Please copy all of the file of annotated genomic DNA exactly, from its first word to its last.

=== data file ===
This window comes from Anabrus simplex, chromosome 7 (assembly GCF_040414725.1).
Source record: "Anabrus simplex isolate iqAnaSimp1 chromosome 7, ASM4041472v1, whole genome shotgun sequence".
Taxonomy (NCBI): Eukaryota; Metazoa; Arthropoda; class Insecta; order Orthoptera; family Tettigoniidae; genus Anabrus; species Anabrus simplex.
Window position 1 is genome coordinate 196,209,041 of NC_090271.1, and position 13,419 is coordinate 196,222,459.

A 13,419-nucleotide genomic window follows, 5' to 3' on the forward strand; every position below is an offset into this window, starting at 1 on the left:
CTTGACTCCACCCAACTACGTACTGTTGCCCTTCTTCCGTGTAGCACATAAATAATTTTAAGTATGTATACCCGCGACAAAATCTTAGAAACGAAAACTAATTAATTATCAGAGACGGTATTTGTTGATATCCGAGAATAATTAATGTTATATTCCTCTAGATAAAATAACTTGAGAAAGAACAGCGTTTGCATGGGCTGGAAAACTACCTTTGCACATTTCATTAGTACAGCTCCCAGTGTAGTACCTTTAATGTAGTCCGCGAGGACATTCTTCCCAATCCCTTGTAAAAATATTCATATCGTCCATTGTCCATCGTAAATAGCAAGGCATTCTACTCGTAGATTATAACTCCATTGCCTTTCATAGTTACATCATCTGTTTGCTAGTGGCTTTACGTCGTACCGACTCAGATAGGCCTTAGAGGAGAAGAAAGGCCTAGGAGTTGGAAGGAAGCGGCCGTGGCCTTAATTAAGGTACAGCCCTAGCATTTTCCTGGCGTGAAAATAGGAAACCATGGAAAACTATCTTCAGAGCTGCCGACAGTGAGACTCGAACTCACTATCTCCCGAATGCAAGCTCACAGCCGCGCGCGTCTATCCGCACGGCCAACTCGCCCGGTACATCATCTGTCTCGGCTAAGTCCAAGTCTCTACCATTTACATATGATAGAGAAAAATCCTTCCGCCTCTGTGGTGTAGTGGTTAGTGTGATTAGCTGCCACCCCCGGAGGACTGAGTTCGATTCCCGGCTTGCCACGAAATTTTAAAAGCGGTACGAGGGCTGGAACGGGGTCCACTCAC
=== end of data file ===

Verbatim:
This window comes from Anabrus simplex, chromosome 7 (assembly GCF_040414725.1).
Source record: "Anabrus simplex isolate iqAnaSimp1 chromosome 7, ASM4041472v1, whole genome shotgun sequence".
Taxonomy (NCBI): Eukaryota; Metazoa; Arthropoda; class Insecta; order Orthoptera; family Tettigoniidae; genus Anabrus; species Anabrus simplex.
Window position 1 is genome coordinate 196,209,041 of NC_090271.1, and position 13,419 is coordinate 196,222,459.

A 13,419-nucleotide genomic window follows, 5' to 3' on the forward strand; every position below is an offset into this window, starting at 1 on the left:
CTTGACTCCACCCAACTACGTACTGTTGCCCTTCTTCCGTGTAGCACATAAATAATTTTAAGTATGTATACCCGCGACAAAATCTTAGAAACGAAAACTAATTAATTATCAGAGACGGTATTTGTTGATATCCGAGAATAATTAATGTTATATTCCTCTAGATAAAATAACTTGAGAAAGAACAGCGTTTGCATGGGCTGGAAAACTACCTTTGCACATTTCATTAGTACAGCTCCCAGTGTAGTACCTTTAATGTAGTCCGCGAGGACATTCTTCCCAATCCCTTGTAAAAATATTCATATCGTCCATTGTCCATCGTAAATAGCAAGGCATTCTACTCGTAGATTATAACTCCATTGCCTTTCATAGTTACATCATCTGTTTGCTAGTGGCTTTACGTCGTACCGACTCAGATAGGCCTTAGAGGAGAAGAAAGGCCTAGGAGTTGGAAGGAAGCGGCCGTGGCCTTAATTAAGGTACAGCCCTAGCATTTTCCTGGCGTGAAAATAGGAAACCATGGAAAACTATCTTCAGAGCTGCCGACAGTGAGACTCGAACTCACTATCTCCCGAATGCAAGCTCACAGCCGCGCGCGTCTATCCGCACGGCCAACTCGCCCGGTACATCATCTGTCTCGGCTAAGTCCAAGTCTCTACCATTTACATATGATAGAGAAAAATCCTTCCGCCTCTGTGGTGTAGTGGTTAGTGTGATTAGCTGCCACCCCCGGAGGACTGAGTTCGATTCCCGGCTTGCCACGAAATTTTAAAAGCGGTACGAGGGCTGGAACGGGGTCCACTCAC